Blue Plaque Unveiling

Published: 20 December 2018

Cllr Sandy Ellis and members of Joseph Flesher's family unveiled a Blue Plaque on the NatWest building at 1 Muster Green today to celebrate Joseph Flesher 1809-1856. Mr Flesher was the railway contractor responsible for this area's section of the London and Brighton Railway in 1841, playing a pivotal role in the construction of the Folly Hill Railway Tunnel, and was one of the first citizens of Haywards Heath, whose house (Clevlands) occupied the grounds on this site over the Tunnel.

Cllr Sandy Ellis, said: 

"It was inspiring to help with this project on behalf of Mr Flesher's relatives at the NatWest building close to the Folly Hill Tunnel. Haywards Heath Town Council endorsed the adoption of Blue Plaques to show its support for commemorating buildings, famous people or events that have contributed to the history and heritage of this town. This iconic landmark is seen daily by thousands of passengers who travel on the London to Brighton line and it is an honour to be able to leave such a wonderful tribute to a local resident and an outstanding engineer of his day.  

The Haywards Heath Historical Society and Cuckfield Museum have also given their support and shared local knowledge which has helped with the installation of this blue Plaque and it has been generously financed by local ward Councillors and NatWest bank. Mr Fisher's relatives are delighted that the HHTC Councillors and NatWest are recognising the great achievements of their Great Great Grandfather in the form of a Blue Plaque."

Gwynneth Busfield, great granddaughter of Joseph Flesher added: 

"I am so pleased that Joseph's life has been commemorated by this plaque. Without the coming of the railway to Haywards Heath, we wouldn't be here today! Thank you so much everyone for helping with the research and making this happen."

Blue plaques memorialise the connection between building or location and a famous person or event. The NatWest building was chosen for the Blue Plaque as it now occupies the land that was the former home and grounds of Clevelands and is located by the Folly Hill Tunnerl where Mr Flesher was an engineer. The unveiling was attended by Joseph's great granddaughter , Gwyneth Busfield, his great, great granddaughter, Susan Parsons and his great, great grandson, Keith Busfield.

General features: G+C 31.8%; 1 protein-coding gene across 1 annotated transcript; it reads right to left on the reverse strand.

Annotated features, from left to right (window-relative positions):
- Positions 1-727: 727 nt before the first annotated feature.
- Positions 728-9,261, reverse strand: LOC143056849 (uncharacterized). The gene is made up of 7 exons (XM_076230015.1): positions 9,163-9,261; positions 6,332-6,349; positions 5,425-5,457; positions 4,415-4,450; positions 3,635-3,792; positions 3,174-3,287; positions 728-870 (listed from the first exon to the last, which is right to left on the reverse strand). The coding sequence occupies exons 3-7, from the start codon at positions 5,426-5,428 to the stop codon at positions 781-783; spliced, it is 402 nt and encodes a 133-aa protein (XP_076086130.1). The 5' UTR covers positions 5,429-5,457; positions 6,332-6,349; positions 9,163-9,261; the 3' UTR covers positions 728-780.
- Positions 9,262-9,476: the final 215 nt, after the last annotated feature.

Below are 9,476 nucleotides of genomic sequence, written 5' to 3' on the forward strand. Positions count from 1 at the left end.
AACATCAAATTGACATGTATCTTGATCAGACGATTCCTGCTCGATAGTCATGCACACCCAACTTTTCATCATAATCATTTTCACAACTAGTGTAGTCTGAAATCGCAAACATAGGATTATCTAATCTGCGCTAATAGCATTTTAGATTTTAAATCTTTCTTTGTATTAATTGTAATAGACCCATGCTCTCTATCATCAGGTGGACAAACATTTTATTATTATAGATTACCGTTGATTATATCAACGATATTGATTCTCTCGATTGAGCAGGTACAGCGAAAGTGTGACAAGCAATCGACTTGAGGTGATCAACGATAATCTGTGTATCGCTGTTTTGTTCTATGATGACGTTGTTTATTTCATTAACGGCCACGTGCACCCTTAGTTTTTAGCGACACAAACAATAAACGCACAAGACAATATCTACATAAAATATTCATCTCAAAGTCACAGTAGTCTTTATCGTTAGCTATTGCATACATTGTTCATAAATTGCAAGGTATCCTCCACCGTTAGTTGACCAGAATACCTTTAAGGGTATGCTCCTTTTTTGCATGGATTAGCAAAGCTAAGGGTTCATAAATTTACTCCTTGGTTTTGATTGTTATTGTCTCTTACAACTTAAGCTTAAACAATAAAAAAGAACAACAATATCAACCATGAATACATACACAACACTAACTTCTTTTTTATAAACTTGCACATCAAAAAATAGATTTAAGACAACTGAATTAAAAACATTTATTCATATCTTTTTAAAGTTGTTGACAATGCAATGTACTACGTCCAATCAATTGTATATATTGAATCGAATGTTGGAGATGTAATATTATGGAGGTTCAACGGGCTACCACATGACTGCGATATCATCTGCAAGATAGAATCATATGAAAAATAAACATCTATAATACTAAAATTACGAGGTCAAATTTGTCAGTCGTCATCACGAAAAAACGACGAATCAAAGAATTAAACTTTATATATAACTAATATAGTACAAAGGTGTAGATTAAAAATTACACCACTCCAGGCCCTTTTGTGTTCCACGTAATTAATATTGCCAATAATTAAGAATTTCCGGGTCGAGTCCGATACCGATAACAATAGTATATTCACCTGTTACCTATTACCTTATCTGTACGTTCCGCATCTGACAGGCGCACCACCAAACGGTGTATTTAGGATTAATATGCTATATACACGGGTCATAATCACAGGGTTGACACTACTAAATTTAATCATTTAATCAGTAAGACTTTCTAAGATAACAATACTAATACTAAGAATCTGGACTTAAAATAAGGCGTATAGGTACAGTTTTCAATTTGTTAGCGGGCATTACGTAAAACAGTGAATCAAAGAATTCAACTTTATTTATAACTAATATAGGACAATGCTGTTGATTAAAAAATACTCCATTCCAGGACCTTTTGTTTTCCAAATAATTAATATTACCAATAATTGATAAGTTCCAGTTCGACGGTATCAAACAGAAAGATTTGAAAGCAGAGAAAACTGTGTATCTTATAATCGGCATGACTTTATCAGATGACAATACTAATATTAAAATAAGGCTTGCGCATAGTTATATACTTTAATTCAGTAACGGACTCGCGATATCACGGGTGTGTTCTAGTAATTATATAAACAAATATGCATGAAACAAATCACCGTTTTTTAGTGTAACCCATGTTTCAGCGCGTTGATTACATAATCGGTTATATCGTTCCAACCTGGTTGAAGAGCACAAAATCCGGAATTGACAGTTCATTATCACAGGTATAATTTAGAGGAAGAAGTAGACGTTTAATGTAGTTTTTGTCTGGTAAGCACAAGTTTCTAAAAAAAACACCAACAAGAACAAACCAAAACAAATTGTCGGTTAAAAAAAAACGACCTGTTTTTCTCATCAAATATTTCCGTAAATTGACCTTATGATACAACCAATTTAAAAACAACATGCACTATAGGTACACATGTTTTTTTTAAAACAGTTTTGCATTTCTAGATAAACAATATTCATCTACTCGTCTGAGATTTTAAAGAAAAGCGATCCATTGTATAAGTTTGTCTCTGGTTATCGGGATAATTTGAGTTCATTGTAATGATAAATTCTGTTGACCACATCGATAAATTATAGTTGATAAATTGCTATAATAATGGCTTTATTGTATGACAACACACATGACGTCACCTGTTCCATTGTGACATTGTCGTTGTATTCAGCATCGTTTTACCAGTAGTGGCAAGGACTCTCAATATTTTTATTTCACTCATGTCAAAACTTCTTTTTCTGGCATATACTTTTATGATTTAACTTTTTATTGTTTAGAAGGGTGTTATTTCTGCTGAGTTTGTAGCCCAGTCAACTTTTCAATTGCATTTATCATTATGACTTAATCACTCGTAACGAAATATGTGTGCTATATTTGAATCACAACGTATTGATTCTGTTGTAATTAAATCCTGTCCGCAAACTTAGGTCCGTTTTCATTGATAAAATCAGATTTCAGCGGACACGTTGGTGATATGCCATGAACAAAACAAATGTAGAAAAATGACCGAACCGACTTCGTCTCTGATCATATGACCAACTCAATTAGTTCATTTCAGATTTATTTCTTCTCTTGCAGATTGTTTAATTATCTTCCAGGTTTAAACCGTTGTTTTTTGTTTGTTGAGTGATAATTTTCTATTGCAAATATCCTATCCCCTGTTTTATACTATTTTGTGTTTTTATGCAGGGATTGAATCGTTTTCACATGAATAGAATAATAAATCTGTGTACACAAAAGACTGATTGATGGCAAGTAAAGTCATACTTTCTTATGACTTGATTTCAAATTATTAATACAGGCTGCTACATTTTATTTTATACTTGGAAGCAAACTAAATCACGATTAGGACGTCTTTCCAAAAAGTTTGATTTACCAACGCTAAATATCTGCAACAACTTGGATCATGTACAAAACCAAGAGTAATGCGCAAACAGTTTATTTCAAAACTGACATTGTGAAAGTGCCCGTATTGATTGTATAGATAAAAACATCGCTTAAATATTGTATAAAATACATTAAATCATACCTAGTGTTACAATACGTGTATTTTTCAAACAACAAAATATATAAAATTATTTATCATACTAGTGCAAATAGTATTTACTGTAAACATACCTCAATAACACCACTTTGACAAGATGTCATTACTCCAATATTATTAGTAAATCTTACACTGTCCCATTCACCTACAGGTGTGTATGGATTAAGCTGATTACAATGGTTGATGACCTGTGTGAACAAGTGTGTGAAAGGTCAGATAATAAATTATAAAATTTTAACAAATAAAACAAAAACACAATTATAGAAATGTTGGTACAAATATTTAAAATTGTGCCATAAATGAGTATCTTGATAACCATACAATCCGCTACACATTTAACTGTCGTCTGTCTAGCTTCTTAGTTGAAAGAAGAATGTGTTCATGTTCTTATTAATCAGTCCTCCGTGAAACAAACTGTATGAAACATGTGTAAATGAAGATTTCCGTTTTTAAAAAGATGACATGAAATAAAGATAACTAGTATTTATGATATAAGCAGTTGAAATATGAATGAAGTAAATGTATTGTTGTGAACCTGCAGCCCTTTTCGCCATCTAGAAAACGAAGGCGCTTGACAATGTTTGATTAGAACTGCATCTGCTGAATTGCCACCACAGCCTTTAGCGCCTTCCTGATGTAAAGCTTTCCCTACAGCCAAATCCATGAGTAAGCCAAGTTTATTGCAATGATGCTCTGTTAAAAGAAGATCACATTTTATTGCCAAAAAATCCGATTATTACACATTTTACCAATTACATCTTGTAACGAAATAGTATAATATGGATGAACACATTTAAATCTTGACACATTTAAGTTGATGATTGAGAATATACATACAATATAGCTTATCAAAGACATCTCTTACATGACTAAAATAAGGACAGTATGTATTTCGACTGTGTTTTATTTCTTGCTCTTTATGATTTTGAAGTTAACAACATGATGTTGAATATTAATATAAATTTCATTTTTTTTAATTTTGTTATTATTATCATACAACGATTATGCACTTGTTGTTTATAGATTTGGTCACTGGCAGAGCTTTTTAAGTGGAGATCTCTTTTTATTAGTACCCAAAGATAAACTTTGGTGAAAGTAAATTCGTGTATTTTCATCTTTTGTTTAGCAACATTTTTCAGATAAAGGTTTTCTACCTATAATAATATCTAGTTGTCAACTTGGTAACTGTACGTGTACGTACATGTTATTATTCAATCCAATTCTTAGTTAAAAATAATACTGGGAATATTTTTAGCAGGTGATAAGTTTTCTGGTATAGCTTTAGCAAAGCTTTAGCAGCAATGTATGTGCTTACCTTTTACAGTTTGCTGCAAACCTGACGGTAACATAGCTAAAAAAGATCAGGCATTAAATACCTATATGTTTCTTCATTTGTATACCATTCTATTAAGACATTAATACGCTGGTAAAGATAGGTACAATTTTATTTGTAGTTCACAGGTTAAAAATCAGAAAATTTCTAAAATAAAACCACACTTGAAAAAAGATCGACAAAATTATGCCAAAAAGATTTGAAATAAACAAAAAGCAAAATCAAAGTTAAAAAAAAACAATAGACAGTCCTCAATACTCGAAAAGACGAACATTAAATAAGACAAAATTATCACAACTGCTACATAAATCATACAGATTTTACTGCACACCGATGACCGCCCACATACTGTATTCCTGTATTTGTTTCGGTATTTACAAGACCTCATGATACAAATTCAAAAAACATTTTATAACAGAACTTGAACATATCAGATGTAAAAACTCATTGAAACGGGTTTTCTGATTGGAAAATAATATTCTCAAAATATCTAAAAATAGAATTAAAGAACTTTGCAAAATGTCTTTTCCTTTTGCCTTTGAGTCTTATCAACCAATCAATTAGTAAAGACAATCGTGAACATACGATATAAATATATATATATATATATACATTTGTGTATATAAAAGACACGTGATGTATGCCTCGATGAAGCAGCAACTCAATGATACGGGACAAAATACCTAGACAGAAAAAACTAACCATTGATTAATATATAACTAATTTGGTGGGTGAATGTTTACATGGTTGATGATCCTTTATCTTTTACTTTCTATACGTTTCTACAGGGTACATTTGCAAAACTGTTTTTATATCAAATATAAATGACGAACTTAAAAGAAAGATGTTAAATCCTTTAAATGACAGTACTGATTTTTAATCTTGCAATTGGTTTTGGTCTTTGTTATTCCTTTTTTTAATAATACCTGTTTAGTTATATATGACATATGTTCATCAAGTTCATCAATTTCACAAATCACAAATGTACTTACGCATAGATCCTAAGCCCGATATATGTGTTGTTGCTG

joseph flesher blue plaque

Information on Joseph Flesher

'Mid Sussex Through the Ages' by A.H. Gregory published by Charles Clarke, ('The Mid Sussex Times Offices) in 1938 p.95

'A hundread years ago (he is writing in the 1930's) Haywards Heath consisted of two inns, eight farmhouses, one windmill and house, and nine cottages - a total of twenty, including one block of three. The Heath was a wide waste of gorse and heather, dotted here and there with clumps of Scotch firs, surrounded by small farms, and with a windmill at the highest point, and traversed by two highways crossing at approximately right angles. Cuckfield decided that it did not want the railway and the route was altered to one passing through the Heath. No doubt the promoters were also influenced by the idea that a station midway between Cuckfield and Lindfield would possibly be in a better position that one at Cuckfield. So the centuries old sleep of the Heath was broken by the arrival of an army of North country navvies, and the great change had begun, the railway being completed in 1841. A north countryman, Mr Flesher, the contractor for this section of the line, took such a liking to the place, that during the progress of the works, he built a house for himself on top of the tunnel, which under much altered conditions was known as the Clevelnads. It was the first house to be built as a direct result of the railway.'

This account is referred to in the well respected local history book 'The Metropolis of Mid Sussex - A History of Haywards Heath' by Wyn Ford Published in 1981 on p90

'Clevelands, at the eastern end of Muster Green, is believed to have been the first house built as a direct result of the railway and was originally the home of a Mr Flesher, the contractor responsible for the construction of the line through the area.'

Colin Manton, the Haywards Heath Historian, in his 2013 'Haywards Heath Through Time' has written on p63:

'Clevelands was probably the first Haywards Heath residence built as a direct result of the railway, sited on the top of the Muster Green Tunnel. It was the home of Mr Flesher, the contractor responsible for driving the railway through the district. The building was demolished and replaced by the Muster Court apartment block in the late 1950's. These apartments overlook the great Victorian railway cutting to the South and a circular ventilating tower stands in the grounds.'